According to the EEOC, employers' stereotypical assumptions about hearing loss include that workers with hearing impairments will cause safety hazards, increase employment costs or have difficulty communicating in fast-paced environment. Those perceptions are not necessarily true, and the ADA requires that employers provide reasonable accommodations to qualified applicants, unless doing so creates undue hardship for the employer. Undue hardship means that the accommodation "is costly, compromises workplace safety, decreases workplace efficiency, infringes on the rights of other employees, or requires other employees to do more than their share of potentially hazardous or burdensome work." It's been a high standard for employers to meet but has been successfully used in defending ADA claims.

Failure to Comply Can Be Costly

In May, FedEx Ground agreed to pay $3.3 million to resolve a disability discrimination lawsuit filed by the EEOC charging that the company discriminated against deaf and hard-of-hearing applicants for package handler positions and denied those applicants reasonable accommodations during the hiring process.

The settlement requires FedEx to provide deaf and hard-of-hearing package handlers with access to live and video-remote American Sign Language interpreting, captioned videos and scanning equipment with nonaudible cues such as vibrations.

"Going forward, FedEx will also train managers and HR representatives on ADA compliance and create written resources to assist them in identifying and providing accommodations for deaf and hard-of-hearing package handlers," Luzadder said. The EEOC's website is a great resource for practical job accommodations, he added.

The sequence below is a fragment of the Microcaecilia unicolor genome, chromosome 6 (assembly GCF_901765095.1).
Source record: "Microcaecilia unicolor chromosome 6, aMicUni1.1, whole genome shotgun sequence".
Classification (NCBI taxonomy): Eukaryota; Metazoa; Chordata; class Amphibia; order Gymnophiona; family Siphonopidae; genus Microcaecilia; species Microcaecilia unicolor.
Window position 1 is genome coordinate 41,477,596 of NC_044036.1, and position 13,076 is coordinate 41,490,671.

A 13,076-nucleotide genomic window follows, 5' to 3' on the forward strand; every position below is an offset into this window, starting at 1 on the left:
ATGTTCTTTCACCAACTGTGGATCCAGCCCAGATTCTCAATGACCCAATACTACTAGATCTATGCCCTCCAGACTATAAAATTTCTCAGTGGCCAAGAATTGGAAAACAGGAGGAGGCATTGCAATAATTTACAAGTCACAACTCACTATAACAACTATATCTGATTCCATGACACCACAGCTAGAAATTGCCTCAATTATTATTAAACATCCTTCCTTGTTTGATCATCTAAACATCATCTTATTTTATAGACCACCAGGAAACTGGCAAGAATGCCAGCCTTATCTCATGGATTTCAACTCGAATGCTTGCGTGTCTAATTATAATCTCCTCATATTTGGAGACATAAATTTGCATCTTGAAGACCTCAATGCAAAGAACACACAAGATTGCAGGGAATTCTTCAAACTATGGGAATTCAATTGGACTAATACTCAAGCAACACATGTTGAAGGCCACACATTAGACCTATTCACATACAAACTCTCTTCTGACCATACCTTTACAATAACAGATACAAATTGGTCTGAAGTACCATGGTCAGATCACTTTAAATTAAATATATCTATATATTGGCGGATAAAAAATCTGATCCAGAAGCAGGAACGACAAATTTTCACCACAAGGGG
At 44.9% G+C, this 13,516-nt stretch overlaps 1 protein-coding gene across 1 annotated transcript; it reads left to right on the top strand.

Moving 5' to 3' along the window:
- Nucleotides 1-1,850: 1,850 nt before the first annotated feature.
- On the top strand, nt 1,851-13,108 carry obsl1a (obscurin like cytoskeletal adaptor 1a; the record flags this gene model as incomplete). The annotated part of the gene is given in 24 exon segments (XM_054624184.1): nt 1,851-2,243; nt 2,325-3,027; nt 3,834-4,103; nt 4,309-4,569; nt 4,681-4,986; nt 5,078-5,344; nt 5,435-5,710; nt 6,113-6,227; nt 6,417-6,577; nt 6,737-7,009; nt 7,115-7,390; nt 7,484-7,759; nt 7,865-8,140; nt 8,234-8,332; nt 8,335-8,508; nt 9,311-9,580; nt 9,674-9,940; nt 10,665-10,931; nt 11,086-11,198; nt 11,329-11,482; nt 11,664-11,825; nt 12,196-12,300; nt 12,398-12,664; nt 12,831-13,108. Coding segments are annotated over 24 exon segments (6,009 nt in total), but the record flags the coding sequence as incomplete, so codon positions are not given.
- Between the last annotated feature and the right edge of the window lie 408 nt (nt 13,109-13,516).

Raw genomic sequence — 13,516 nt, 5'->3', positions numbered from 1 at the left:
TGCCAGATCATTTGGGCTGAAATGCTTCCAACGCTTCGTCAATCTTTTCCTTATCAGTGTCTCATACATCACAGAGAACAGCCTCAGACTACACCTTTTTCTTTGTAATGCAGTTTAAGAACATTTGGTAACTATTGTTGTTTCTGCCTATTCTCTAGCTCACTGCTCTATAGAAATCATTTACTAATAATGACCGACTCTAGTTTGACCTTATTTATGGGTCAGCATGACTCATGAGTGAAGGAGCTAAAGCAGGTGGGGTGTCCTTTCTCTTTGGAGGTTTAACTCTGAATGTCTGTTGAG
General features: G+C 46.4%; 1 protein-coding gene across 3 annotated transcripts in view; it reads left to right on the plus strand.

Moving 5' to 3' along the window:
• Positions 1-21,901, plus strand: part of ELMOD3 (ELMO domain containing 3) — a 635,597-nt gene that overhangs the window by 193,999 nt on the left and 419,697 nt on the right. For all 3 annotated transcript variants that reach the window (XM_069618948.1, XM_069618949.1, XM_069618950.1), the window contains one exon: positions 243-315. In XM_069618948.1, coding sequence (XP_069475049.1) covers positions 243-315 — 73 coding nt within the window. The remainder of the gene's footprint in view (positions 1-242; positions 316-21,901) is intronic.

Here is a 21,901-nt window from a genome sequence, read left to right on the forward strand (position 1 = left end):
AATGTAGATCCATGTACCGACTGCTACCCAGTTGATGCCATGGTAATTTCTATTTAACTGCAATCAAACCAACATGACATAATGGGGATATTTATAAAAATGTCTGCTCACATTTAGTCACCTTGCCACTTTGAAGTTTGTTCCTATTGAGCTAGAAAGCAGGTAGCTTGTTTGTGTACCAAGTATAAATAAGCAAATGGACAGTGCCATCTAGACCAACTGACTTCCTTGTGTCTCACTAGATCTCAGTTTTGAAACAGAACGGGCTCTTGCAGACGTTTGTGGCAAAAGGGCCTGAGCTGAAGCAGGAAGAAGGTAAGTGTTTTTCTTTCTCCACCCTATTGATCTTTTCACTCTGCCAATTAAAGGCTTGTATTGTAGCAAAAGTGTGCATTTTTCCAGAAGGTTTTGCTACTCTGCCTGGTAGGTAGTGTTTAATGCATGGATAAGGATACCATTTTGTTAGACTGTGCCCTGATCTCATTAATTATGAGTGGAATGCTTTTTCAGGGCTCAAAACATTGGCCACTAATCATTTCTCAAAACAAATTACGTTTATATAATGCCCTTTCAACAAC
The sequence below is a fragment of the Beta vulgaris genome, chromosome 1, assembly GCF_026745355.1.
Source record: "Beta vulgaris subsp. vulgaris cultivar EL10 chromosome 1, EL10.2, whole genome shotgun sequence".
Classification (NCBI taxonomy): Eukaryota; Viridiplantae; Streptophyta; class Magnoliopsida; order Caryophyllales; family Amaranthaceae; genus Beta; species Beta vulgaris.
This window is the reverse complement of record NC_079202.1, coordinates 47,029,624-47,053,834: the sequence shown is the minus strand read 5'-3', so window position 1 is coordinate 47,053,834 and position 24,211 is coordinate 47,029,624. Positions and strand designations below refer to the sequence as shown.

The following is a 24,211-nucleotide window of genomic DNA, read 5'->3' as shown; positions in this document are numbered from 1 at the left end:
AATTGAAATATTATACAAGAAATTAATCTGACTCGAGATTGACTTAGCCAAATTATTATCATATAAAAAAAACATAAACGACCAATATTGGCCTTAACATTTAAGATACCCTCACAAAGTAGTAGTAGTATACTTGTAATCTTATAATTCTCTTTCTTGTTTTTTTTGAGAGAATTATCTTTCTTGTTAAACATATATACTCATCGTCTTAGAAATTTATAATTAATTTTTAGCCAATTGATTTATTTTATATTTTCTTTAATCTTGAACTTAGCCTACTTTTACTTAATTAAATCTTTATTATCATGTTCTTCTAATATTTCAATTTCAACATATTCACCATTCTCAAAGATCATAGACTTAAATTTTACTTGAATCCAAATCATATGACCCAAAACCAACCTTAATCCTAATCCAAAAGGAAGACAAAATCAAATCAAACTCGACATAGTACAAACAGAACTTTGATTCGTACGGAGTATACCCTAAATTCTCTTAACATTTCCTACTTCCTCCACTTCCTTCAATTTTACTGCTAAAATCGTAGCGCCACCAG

According to the Job Accommodation Network, a resource center for assistance on workplace accommodations and disability employment issues, typical solutions to accommodate applicants and employees who are deaf or have hearing impairments include the use of apps, captioning services, communication access technologies, sign language interpreters, texting software, or, simply, notepads and whiteboards.

Quick Takeaways

Key ADA provisions related to the recruiting and hiring process include:

  • Employers may not ask questions about an applicant's medical condition or require an applicant to have a medical examination prior to making a conditional job offer. Interviewers cannot ask applicants questions about hearing impairment or hearing loss, even when obvious, or the use of hearing aids, even when visible.
  • Applicants are not required to disclose that they have hearing impairment unless they will need a reasonable accommodation for the application or interview process.
  • Employers may ask questions about the applicant's health after he or she has accepted the job, including questions about hearing impairment, limitations and accommodations to perform the job, and may require a medical examination, as long as all applicants for the same type of job are treated equally.
  • Employers may not withdraw a job offer from an applicant with a hearing impairment if the applicant is able to perform the essential functions of the job, with or without reasonable accommodation, without posing a significant risk to health or safety in the workplace.